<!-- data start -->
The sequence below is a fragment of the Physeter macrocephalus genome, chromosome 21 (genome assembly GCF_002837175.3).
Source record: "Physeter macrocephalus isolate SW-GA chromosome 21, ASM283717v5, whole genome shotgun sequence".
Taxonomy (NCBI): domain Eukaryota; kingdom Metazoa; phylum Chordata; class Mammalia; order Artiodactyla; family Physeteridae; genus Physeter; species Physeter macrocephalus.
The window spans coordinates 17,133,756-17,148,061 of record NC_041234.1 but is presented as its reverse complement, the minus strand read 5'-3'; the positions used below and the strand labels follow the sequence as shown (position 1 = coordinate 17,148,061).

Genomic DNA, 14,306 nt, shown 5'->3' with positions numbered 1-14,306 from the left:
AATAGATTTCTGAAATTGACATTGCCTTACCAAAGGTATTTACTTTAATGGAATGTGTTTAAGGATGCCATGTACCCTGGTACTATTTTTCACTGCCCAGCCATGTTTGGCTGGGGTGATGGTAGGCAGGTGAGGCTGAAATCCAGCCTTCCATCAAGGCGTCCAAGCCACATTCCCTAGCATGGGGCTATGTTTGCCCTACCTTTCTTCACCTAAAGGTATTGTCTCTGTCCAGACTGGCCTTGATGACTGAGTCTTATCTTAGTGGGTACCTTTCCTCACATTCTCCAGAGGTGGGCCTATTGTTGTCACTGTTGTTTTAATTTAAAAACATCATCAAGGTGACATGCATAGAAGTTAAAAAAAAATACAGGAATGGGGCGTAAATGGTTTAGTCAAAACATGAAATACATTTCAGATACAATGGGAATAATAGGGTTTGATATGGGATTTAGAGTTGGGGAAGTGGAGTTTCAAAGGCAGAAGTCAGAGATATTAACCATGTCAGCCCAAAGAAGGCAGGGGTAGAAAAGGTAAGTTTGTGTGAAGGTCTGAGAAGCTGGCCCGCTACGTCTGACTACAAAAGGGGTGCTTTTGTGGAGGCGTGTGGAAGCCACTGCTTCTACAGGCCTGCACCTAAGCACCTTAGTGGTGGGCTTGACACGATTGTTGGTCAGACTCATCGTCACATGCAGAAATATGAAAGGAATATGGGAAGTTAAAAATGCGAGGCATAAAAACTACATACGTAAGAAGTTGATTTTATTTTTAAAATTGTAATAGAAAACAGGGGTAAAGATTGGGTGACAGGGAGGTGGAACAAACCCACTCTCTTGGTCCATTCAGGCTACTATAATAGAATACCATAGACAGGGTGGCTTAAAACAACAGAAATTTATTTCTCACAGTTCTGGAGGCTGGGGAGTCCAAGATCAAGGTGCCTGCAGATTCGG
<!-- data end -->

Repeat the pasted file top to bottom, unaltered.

The sequence below is a fragment of the Physeter macrocephalus genome, chromosome 21 (genome assembly GCF_002837175.3).
Source record: "Physeter macrocephalus isolate SW-GA chromosome 21, ASM283717v5, whole genome shotgun sequence".
Taxonomy (NCBI): domain Eukaryota; kingdom Metazoa; phylum Chordata; class Mammalia; order Artiodactyla; family Physeteridae; genus Physeter; species Physeter macrocephalus.
The window spans coordinates 17,133,756-17,148,061 of record NC_041234.1 but is presented as its reverse complement, the minus strand read 5'-3'; the positions used below and the strand labels follow the sequence as shown (position 1 = coordinate 17,148,061).

Genomic DNA, 14,306 nt, shown 5'->3' with positions numbered 1-14,306 from the left:
AATAGATTTCTGAAATTGACATTGCCTTACCAAAGGTATTTACTTTAATGGAATGTGTTTAAGGATGCCATGTACCCTGGTACTATTTTTCACTGCCCAGCCATGTTTGGCTGGGGTGATGGTAGGCAGGTGAGGCTGAAATCCAGCCTTCCATCAAGGCGTCCAAGCCACATTCCCTAGCATGGGGCTATGTTTGCCCTACCTTTCTTCACCTAAAGGTATTGTCTCTGTCCAGACTGGCCTTGATGACTGAGTCTTATCTTAGTGGGTACCTTTCCTCACATTCTCCAGAGGTGGGCCTATTGTTGTCACTGTTGTTTTAATTTAAAAACATCATCAAGGTGACATGCATAGAAGTTAAAAAAAAATACAGGAATGGGGCGTAAATGGTTTAGTCAAAACATGAAATACATTTCAGATACAATGGGAATAATAGGGTTTGATATGGGATTTAGAGTTGGGGAAGTGGAGTTTCAAAGGCAGAAGTCAGAGATATTAACCATGTCAGCCCAAAGAAGGCAGGGGTAGAAAAGGTAAGTTTGTGTGAAGGTCTGAGAAGCTGGCCCGCTACGTCTGACTACAAAAGGGGTGCTTTTGTGGAGGCGTGTGGAAGCCACTGCTTCTACAGGCCTGCACCTAAGCACCTTAGTGGTGGGCTTGACACGATTGTTGGTCAGACTCATCGTCACATGCAGAAATATGAAAGGAATATGGGAAGTTAAAAATGCGAGGCATAAAAACTACATACGTAAGAAGTTGATTTTATTTTTAAAATTGTAATAGAAAACAGGGGTAAAGATTGGGTGACAGGGAGGTGGAACAAACCCACTCTCTTGGTCCATTCAGGCTACTATAATAGAATACCATAGACAGGGTGGCTTAAAACAACAGAAATTTATTTCTCACAGTTCTGGAGGCTGGGGAGTCCAAGATCAAGGTGCCTGCAGATTCGG